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See Also


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See Also




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Citations


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Citations



  1. ^ The Norman People and Their Existing Descendants in the British Dominions and the United States Of America. Baltimore: Genealogical Publishing, 1975. Print. (ISBN 0-8063-0636-X)
  2. ^ Lewis, Samuel, A Topographical Dictionary of England. Institute of Historical Research, 1848, Print.

Other References

  1. Burke, John Bernard Ed. The Roll of Battle Abbey. Baltimore: Genealogical Publishing. Print.
  2. Hanks, Patricia and Flavia Hodges. A Dictionary of Surnames. Oxford: Oxford University Press, 1988. Print. (ISBN 0-19-211592-8).
  3. Hitching, F.K and S. Hitching. References to English Surnames in 1601-1602. Walton On Thames: 1910. Print. (ISBN 0-8063-0181-3).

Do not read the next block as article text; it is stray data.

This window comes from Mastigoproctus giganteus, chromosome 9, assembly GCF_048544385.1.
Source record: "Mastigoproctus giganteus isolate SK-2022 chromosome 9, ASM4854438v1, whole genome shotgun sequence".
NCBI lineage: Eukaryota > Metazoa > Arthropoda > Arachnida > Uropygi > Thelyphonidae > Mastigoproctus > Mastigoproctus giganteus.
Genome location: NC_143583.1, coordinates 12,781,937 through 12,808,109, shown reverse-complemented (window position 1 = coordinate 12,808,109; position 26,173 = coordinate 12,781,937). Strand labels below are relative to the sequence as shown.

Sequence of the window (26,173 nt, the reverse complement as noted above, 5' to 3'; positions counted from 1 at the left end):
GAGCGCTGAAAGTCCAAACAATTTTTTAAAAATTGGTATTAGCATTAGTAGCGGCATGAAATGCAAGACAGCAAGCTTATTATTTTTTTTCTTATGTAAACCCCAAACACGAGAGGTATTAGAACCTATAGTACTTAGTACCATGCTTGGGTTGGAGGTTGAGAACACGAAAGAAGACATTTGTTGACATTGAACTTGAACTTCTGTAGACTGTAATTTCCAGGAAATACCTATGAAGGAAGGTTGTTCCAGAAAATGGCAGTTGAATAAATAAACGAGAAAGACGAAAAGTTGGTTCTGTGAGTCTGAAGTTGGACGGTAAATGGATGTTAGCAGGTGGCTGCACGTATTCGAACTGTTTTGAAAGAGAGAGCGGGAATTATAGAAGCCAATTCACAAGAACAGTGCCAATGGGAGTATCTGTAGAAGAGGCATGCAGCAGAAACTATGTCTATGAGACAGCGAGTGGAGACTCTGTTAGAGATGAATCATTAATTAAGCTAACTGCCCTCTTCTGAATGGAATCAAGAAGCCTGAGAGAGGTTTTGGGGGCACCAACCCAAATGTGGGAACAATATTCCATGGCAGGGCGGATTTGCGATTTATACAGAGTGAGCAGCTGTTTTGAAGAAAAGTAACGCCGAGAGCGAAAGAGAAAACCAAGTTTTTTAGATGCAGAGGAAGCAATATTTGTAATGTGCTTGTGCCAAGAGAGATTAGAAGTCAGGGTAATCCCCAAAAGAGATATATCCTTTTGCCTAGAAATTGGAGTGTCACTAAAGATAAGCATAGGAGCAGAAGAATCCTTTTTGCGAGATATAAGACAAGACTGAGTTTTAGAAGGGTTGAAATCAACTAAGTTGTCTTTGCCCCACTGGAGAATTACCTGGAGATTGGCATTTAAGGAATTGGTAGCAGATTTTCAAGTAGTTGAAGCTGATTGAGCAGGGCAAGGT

4. Bede, The Venerable. Historia Ecclesiatica Gentis Anglorum (The Ecclesiastical History Of the English People). Available through Internet Medieval Sourcebook the Fordham University Centre for Medieval Studies. Print.
  5. Leeson, Francis L. Dictionary of British Peerages. Baltimore: Genealogical Publishing, 1986. Print. (ISBN 0-8063-1121-5).
  6. Cook, Chris. English Historical Facts 1603-1688. London: MacMillan, 1980. Print.
  7. Matthews, John. Matthews' American Armoury and Blue Book. London: John Matthews, 1911. Print.
  8. Shaw, William A. Knights of England A Complete Record from the Earliest Time to the Present Day of the Knights of all the Orders of Chivalry in England, Scotland, Ireland and Knights Bachelors 2 Volumes. Baltimore: Genealogical Publishing. Print. (ISBN 080630443X).
  9. Hinde, Thomas Ed. The Domesday Book England's Heritage Then and Now. Surrey: Colour Library Books, 1995. Print. (ISBN 1-85833-440-3).
  10. Mills, A.D. Dictionary of English Place-Names. Oxford: Oxford University Press, 1991. Print. (ISBN 0-19-869156-4).
  11. ...

The Creaser Family Crest was acquired from the Houseofnames.com archives. The Creaser Family Crest was drawn according to heraldic standards based on published blazons. We generally include the oldest published family crest once associated with each surname.

This page was last modified on 16 March 2016 at 13:33.